consonant cd

consonant - debut cd
a rockin' literary critical analysis
by Sheri Hausey


Clint Conley's consonantal Bliss

      How can we know? What can we know? Isn't the experiential data of our physical interactions the ultimate deceiver? Is life then simply a visceral farce that alternates between the active moment and emotion tinged memory plays? In his first full scale recording of new material since the untimely (1983) dissolution of Boston's post-punk/art-thrashing/pioneering "Mission of Burma", Clint Conley, with an inspired and intricate musicianship that seemingly denies any such hiatus could have occurred, takes on this conundrum of relationship and creates an emotion driven roller coaster of songs that sucks the air right out of you just before slamming you back in your seat.

      Indeed, Clint reasserts his musical creativity, puts down his bass, grabs his guitar and takes center stage as never before through songwriting even more subtly skilled than that of his twenty something self. In his new band's self-titled debut, "consonant" with Chris Brokaw (Come, The New Year, Codeine) on guitar, Winston Braman (Fuzzy, The Count-Me-Outs) on bass, Matt Kadane (The New Year, Bedhead, Silkworm) on drums, Clint utilizes an harmonically evocative sound and structural composition that sinks, swells, speeds head-on, and treads lightly beneath his own lyrics and the poetry/prose of Holly Anderson's offerings. His music then underscores an enveloping emotional terrain in a bold and uncompromising manner as this male/female aspect/voice blends together to create a unique contemporary aesthetic that is both ground breaking in its own perspective and leaves the listener gasping in wonder that "all the things that we've forgotten scream for help in our dreams."

      Moreover, Clint makes Holly's landscape of human desire his own by leaving her voice largely intact while manipulating phrase arrangements to heighten emotion. In this way Clint channels "her" voice into "his". Likewise, Clint intuitively finds the right phrase/riff/hook that underscores the song's rising/falling pathos and maximizes Holly Anderson's already achingly vivid voice. Whereas her poetry often culminates with an image of resonance, Clint rearranges the more emotionally charged end phrases/images. Thus her isolated "I" of an original piece entitled "Romance" morphs into Clint's "I" in "Who Touches You Now?" who "sat in this dusty square for a long time" pondering the title question. Clint uses both this initial question and then takes the "Who was always ravenous? Who was always in need?" from the end part of the piece for a repeated insistent choral element. Thus to the initial rhetorical urgency he adds an insistent gradually building musical undertow beneath that crests in the accusatory tonal shift of this one-two rhetorical punch and then eddies into the reflective "Maybe we happened and maybe we didn't at all."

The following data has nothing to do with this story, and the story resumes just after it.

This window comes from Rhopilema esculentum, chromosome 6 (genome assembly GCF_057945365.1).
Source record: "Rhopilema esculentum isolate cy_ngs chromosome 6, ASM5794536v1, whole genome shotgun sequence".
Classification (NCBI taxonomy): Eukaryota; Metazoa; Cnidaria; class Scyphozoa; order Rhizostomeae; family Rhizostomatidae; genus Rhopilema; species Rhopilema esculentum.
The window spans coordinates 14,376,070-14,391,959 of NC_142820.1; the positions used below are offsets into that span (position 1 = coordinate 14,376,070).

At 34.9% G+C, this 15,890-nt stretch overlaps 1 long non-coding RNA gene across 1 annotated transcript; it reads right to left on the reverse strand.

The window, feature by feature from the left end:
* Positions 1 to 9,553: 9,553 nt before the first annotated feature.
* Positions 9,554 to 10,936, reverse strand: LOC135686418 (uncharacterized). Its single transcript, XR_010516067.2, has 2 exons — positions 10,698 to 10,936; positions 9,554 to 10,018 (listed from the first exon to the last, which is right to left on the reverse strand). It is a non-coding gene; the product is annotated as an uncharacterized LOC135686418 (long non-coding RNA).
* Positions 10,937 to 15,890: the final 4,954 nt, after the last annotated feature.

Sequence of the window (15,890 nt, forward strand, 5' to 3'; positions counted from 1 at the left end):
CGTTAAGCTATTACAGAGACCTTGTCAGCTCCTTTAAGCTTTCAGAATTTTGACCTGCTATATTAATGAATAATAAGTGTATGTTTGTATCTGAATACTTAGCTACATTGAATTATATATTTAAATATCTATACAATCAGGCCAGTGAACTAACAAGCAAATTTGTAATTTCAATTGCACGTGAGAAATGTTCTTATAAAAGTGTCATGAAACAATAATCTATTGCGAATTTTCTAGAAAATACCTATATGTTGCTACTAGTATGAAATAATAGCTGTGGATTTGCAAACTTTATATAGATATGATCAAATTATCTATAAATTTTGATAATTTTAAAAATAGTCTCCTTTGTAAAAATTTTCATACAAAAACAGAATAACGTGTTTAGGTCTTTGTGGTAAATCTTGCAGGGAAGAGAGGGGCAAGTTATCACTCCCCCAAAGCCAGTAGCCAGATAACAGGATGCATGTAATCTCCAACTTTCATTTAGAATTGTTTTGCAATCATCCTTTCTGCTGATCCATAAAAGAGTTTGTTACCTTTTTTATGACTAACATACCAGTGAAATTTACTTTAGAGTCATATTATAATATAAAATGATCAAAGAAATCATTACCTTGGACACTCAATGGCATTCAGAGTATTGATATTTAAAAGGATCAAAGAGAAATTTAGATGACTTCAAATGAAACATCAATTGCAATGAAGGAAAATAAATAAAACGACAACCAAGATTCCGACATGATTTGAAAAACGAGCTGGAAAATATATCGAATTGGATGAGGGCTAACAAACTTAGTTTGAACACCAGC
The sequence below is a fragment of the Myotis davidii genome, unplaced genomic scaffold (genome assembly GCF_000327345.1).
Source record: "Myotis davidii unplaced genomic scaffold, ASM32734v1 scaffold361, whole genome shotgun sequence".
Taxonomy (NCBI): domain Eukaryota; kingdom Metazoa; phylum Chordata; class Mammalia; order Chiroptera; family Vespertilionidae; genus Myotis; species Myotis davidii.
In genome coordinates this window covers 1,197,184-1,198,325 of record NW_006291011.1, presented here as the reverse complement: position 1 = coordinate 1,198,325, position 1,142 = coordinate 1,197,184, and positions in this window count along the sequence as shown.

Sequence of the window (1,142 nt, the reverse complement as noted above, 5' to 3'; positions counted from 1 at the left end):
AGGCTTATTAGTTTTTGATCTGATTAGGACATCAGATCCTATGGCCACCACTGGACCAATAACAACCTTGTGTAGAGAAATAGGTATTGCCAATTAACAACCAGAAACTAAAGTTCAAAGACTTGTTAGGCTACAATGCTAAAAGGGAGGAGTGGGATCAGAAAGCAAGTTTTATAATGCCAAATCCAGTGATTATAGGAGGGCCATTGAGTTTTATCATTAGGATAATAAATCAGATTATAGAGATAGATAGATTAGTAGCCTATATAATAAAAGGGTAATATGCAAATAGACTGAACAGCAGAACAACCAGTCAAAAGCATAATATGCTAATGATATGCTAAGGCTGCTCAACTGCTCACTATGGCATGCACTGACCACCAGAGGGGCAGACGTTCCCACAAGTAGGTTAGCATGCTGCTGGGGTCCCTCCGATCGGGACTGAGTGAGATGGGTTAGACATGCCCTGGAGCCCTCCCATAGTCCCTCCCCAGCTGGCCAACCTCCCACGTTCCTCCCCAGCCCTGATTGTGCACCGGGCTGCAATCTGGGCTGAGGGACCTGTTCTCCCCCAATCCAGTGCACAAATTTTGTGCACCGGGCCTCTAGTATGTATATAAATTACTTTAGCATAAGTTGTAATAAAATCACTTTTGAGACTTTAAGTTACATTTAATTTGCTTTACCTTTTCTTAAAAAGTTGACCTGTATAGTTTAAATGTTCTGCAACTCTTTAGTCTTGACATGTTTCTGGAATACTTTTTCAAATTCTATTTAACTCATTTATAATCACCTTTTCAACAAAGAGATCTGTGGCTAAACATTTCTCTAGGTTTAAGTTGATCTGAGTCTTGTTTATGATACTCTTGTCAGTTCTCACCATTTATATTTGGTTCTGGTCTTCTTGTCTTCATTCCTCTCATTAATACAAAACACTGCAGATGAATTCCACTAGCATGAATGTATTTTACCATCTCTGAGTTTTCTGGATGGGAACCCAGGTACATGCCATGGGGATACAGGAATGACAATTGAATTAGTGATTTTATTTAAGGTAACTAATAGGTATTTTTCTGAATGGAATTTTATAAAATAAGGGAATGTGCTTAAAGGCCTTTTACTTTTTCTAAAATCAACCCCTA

The overall structure of these thirteen songs also pulls the listener into the ongoing dramatic exchanges through both the arrangement of the tonally varied songs and each individual song's shifting pitches. The majority of songs involve various levels of time recollected memory plays (always blissful in those clear eyed years - "Blissful") that often resonate with differing levels of dissatisfaction when juxtaposed against a depleted present time (grief was an unknown then/"Blissful"); and then, SUDDENLY, one is jolted forcefully from the afterglow of drowning images (in the weed choked bit of bay - "3 a.m.") into an active fast paced narrative (Stop, take a sec, look around - "The Kiss"). Such an alternating structure reveals advanced artistry at work that deserves further elucidation.